Hagiya, a former professional basketball player and Torrance CrossFit co-founder, has chosen to embrace the competitiveness of her region. “I...

"When I tell Kris (Clever) how overwhelming the Games seems, she just says 'Jamie, you can do this. You can do the Games. You can,' and it has really helped my confidence."

Photos courtesy of Rodrigo Ortiz, John Bosma, and Ping Nepo.

The ladies of SoCal are a tough crowd.

Two of the three women on the 2013 Reebok CrossFit Games podium also stood on the podium at the SoCal Regional just a month earlier. Those competing at the Del Mar Fairgrounds clearly have their work cut out for them amongst the likes of second and third fittest on Earth Lindsey Valenzuela and Valerie Voboril.
SoCal is also home to six-time Games competitor Rebecca Voigt and 2010 CrossFit Games champion Kristan Clever, both of whom headed to the Games after the SoCal Regional last year. 
So one may wonder: why on Earth would other highly competitive women choose to stay in the region?
Who better to ask than last year’s SoCal rookie and fifth-place regional finisher Jamie Hagiya.
Hagiya, a former professional basketball player and Torrance CrossFit co-founder, has chosen to embrace the competitiveness of her region.
“I think last year, knowing that I was going up against the top women in the world in my own backyard made me approach regionals with a ‘nothing to lose’ attitude,” she said. “I try to maintain that attitude, take a deep breath and just try my best.”
She said Southern California has developed more Games-caliber competitors than there are qualifying spots. 
“If you look at the SoCal Region, we could send a legit seven to eight women to the Games every year,” Hagiya said. “And those girls would all compete for podium spots!”
The thought of moving to another region is tempting to any Southern Californian competitor seriously bent on making it to the Games. 
“We always joke that I should move to Japan, since I’m Japanese, and open up a box and just qualify for the Games out there,” Hagiya laughed. “But as amazing as it would be to qualify for the Games, my life is here and I wouldn’t change everything just to qualify.”
So she is left with one option: get better. To do so, she’s befriended the other leading ladies in the region, most notably Clever and Voigt.
“The craziest thing about CrossFit is the camaraderie among the competitors,” she said. “I am so lucky that Kris Clever, Becca Voigt and everyone at Valley CrossFit has taken me under their wing.”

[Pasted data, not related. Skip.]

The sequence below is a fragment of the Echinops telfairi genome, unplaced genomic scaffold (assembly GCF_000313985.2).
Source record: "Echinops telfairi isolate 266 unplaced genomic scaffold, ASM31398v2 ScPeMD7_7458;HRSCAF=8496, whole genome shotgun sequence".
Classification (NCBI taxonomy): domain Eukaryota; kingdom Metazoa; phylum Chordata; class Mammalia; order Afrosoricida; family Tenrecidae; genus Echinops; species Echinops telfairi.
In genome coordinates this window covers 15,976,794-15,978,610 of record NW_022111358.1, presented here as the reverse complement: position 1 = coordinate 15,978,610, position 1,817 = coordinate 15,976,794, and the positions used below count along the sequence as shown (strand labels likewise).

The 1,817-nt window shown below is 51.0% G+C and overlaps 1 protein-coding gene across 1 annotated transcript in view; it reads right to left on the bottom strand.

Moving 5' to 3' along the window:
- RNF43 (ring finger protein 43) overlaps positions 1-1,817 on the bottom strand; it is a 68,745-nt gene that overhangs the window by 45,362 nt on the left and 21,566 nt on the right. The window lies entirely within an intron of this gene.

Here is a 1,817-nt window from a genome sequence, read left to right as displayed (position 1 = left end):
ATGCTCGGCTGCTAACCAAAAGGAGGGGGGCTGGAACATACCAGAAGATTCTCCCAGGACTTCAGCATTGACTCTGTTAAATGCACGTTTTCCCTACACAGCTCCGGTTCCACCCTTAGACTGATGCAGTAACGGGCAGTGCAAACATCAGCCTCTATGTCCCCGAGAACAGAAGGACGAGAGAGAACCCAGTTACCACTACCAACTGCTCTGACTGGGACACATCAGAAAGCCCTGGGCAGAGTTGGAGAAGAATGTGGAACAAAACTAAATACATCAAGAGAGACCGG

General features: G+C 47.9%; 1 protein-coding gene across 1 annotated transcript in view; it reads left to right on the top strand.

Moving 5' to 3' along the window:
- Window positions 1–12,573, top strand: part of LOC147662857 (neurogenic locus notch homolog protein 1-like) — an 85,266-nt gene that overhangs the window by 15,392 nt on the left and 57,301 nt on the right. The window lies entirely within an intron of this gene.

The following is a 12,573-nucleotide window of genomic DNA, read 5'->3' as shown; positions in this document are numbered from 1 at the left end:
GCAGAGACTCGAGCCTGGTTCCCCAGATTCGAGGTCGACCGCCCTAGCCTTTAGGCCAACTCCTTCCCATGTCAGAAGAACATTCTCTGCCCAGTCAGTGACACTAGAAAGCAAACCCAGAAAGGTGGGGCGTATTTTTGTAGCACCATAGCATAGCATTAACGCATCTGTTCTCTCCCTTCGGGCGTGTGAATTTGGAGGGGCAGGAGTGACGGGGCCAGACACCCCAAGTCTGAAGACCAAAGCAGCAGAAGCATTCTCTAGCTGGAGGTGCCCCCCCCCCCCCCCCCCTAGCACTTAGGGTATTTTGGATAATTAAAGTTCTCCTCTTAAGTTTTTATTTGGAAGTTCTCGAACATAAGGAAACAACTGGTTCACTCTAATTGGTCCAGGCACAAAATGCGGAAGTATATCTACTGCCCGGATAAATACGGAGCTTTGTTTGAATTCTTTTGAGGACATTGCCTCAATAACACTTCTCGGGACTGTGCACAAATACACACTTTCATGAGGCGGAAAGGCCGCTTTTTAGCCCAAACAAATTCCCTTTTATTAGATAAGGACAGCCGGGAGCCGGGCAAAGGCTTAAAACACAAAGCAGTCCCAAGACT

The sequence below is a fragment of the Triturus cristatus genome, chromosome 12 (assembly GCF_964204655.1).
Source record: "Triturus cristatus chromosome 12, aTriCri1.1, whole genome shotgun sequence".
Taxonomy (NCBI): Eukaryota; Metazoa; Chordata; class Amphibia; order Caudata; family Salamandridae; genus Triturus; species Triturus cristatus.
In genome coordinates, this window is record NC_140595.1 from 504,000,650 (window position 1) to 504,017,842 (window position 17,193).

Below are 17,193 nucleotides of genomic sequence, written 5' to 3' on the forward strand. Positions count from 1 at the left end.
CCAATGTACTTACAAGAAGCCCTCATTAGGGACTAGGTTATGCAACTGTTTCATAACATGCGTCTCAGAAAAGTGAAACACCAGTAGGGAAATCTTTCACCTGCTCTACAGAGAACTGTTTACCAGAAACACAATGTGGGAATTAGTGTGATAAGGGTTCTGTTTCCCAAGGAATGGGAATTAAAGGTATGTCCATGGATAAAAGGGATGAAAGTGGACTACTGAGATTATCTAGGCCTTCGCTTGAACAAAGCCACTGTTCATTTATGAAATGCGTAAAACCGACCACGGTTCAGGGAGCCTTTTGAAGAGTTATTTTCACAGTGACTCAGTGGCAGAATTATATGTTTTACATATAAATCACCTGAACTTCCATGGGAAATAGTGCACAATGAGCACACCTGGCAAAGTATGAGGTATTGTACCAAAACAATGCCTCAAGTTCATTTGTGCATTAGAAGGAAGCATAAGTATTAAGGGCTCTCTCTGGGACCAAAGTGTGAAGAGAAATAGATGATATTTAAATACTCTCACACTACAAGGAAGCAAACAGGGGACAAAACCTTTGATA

And she’s used the opportunity to watch and learn.
“I’ve learned so much by watching Kris and the fact that she just never seems to red line,” Hagiya said. “She never gasses out.”
However, Hagiya finds a second component more important than the physical.
“But the mental part of it has been the most important,” she explained. “Both (Clever and Voigt) have given me a million cues, but when I tell Kris how overwhelming the Games seems, she just says ‘Jamie, you can do this. You can do the Games. You can,’ and it has really helped my confidence.”
Voigt echoes Clever’s confidence in Hagiya. 
“She has what it takes, period,” Voigt said. “I have no advice for her; I can't give away all my secrets.”
Since Hagiya has been doing CrossFit for less than two years while others in the region have been developing their skills for six to seven years, some question whether Hagiya has spent enough time in the training regimen and sport to beat the region’s veterans.
“There’s always going to be naysayers, and I hear haters say that I don’t belong in CrossFit or whatever,” she said.
As a 5-foot-3 point guard, she is used to having to prove herself in sport.
“I have dealt with that from being in high school trying to make it to play basketball in college and hearing that I was too small and being Asian-American in a sport that doesn’t have many Asian Americans,” she explained. 
But the negativity she faced then didn’t get to her. Hagiya went on to receive a basketball scholarship at USC and has since given her time to working hard both on and off the court and in CrossFit.
“The thing I love about CrossFit is that your work proves everything for itself,” Hagiya said. “... In CrossFit, it’s just you, your work ethic and your preparation. And it speaks for itself.”
When score submissions for 14.1 closed on Monday, Hagiya sat in second place in the region and 22nd worldwide with 405 reps—just two reps shy of two-time CrossFit Games champion Annie Thorisdottir.
“I really liked 14.1,” Hagiya said. “I watched and paid attention to when everyone was burning out and tried to strategize, but when I did the workout, it just happened. I cleared my mind of everything, and just went.” 
Hagiya channeled her inner-Clever and never gassed out.
“I never redlined and kept a steady pace, and it paid off,” Hagiya said.
This former rookie is not only proud and dedicated, but also humbled by the chance to be considered a true competitor amongst the SoCal women.
“Just to be up against these amazing, powerful women every day in this region makes me proud to be here,” she said. “I know if I continue attack my weaknesses and compete hard, my work will speak for itself. Being around the best women doesn’t just make me work hard—it’s also just really cool to me.”